How scientists colorize photos of space

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Yes, that’s a black-and-white photo.

The Hubble Space Telescope only takes photos in black and white. To make those beautiful space photos you’ve probably seen, scientists add the color later, using a technique developed around the turn of the 20th century that imitates how our eyes naturally perceive color.

Coleman Lowndes/Vox
All the light that we can see.

Only a fraction of the range of frequencies of light and their wavelengths, called the electromagnetic spectrum, is visible to humans. The photoreceptors in our eyes, called “cone cells,” perceive wavelengths of light that appear roughly red, green, and blue. All other colors are combinations of these three, and they’re known as the primary colors of light.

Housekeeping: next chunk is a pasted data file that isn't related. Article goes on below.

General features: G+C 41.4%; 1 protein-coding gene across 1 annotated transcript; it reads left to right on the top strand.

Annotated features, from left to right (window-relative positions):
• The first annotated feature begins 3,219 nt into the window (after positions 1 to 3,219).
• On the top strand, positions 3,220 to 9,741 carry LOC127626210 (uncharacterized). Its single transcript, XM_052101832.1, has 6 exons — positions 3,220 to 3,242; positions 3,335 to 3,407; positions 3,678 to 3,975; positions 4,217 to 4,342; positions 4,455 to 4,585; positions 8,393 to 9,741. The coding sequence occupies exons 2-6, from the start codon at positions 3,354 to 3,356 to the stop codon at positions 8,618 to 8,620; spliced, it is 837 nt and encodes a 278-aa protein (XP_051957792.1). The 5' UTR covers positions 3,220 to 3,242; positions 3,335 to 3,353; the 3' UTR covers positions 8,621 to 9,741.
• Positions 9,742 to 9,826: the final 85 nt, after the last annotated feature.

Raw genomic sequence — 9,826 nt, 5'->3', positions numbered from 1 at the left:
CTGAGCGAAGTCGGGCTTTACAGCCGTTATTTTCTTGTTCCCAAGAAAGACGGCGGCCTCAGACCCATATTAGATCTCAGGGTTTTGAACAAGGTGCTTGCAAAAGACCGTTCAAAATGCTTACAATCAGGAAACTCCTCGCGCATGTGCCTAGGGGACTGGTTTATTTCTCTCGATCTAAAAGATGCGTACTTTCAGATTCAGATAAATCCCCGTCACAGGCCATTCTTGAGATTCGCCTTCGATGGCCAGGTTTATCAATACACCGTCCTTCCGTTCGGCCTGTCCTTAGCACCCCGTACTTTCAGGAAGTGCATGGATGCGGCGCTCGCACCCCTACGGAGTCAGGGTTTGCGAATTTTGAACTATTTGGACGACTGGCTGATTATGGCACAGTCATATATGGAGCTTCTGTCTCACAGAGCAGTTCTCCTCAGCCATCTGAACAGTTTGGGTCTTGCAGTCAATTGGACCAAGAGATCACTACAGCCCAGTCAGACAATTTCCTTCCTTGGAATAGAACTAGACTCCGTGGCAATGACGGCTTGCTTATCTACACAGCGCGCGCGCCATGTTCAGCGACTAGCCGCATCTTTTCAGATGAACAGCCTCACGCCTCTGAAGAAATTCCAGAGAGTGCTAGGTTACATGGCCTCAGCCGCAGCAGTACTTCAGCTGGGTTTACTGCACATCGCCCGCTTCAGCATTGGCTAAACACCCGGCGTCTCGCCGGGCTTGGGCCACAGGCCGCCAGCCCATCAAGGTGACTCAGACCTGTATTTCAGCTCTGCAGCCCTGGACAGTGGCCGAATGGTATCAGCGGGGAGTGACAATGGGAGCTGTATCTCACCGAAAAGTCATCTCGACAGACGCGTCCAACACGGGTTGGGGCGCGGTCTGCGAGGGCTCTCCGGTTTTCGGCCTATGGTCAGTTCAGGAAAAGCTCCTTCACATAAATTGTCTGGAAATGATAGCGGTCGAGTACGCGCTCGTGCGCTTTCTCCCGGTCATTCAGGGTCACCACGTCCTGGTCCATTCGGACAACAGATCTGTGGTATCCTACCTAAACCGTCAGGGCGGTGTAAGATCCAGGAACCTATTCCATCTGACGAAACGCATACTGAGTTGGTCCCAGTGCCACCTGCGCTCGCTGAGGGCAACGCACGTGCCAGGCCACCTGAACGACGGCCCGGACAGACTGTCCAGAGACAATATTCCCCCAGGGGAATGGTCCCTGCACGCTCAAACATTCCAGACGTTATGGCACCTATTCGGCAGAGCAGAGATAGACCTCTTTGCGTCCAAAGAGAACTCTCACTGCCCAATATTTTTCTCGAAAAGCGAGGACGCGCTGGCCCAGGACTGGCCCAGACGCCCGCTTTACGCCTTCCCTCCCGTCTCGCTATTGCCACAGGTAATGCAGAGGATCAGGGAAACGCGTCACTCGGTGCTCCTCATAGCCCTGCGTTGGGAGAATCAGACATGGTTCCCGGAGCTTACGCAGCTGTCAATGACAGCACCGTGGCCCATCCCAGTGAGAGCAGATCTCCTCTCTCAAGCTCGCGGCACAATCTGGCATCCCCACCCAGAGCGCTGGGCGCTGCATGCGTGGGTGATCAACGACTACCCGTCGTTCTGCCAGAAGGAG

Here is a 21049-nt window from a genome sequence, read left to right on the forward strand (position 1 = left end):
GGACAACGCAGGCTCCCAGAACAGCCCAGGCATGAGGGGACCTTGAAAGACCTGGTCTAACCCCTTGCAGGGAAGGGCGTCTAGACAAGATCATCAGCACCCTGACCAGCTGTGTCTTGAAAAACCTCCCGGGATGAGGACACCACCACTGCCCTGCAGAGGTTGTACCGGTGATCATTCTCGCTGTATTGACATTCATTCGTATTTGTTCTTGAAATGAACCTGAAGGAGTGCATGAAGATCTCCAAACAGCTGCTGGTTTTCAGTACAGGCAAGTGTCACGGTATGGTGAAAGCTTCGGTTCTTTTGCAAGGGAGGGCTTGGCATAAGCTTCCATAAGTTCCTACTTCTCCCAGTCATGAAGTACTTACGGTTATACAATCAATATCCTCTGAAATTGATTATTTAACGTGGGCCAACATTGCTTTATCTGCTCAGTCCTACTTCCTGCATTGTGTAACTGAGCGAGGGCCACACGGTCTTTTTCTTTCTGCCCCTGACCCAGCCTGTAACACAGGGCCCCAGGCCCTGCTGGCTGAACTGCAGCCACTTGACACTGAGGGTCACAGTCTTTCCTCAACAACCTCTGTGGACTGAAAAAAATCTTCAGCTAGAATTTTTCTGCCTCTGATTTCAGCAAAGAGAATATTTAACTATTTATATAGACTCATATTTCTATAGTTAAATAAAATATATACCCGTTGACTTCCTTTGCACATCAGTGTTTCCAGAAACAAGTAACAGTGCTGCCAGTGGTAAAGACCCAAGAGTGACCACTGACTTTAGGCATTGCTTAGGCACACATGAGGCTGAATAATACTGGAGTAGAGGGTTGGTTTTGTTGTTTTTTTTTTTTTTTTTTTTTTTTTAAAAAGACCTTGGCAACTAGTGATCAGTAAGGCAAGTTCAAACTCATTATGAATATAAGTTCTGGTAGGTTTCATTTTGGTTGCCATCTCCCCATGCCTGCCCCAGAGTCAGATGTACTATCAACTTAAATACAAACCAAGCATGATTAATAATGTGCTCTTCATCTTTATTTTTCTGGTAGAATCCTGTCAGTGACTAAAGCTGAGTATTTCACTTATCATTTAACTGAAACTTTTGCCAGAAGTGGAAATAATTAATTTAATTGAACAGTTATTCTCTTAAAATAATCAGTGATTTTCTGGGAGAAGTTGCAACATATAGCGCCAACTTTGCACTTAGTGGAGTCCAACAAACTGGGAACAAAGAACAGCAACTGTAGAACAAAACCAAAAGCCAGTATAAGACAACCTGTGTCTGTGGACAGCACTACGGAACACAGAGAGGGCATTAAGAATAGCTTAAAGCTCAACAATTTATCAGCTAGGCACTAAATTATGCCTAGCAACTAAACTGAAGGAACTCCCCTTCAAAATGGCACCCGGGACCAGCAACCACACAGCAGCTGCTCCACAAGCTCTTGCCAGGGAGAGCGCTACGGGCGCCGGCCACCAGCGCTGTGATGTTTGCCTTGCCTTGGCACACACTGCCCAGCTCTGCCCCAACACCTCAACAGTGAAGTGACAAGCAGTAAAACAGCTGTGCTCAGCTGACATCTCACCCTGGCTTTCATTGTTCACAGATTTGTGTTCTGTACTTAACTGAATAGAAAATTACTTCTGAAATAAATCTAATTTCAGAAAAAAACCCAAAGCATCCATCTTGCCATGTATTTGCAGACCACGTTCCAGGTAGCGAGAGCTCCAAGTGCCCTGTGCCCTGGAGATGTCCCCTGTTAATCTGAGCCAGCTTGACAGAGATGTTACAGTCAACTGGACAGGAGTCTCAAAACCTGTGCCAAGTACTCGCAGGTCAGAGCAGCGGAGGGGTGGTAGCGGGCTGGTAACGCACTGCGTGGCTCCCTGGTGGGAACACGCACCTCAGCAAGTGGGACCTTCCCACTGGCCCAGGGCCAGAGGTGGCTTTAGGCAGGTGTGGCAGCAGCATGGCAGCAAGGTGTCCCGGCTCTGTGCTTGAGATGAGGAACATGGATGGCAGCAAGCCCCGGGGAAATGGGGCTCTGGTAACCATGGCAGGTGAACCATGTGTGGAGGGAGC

When Hubble scientists take photos of space, they use filters to record specific wavelengths of light. Later, they add red, green, or blue to color the exposures taken through those filters. The result is full-color images that have a variety of purposes for scientific analysis.

To learn how (and why) they do it, check out the video above. And for more Vox videos, make sure to subscribe to our YouTube channel.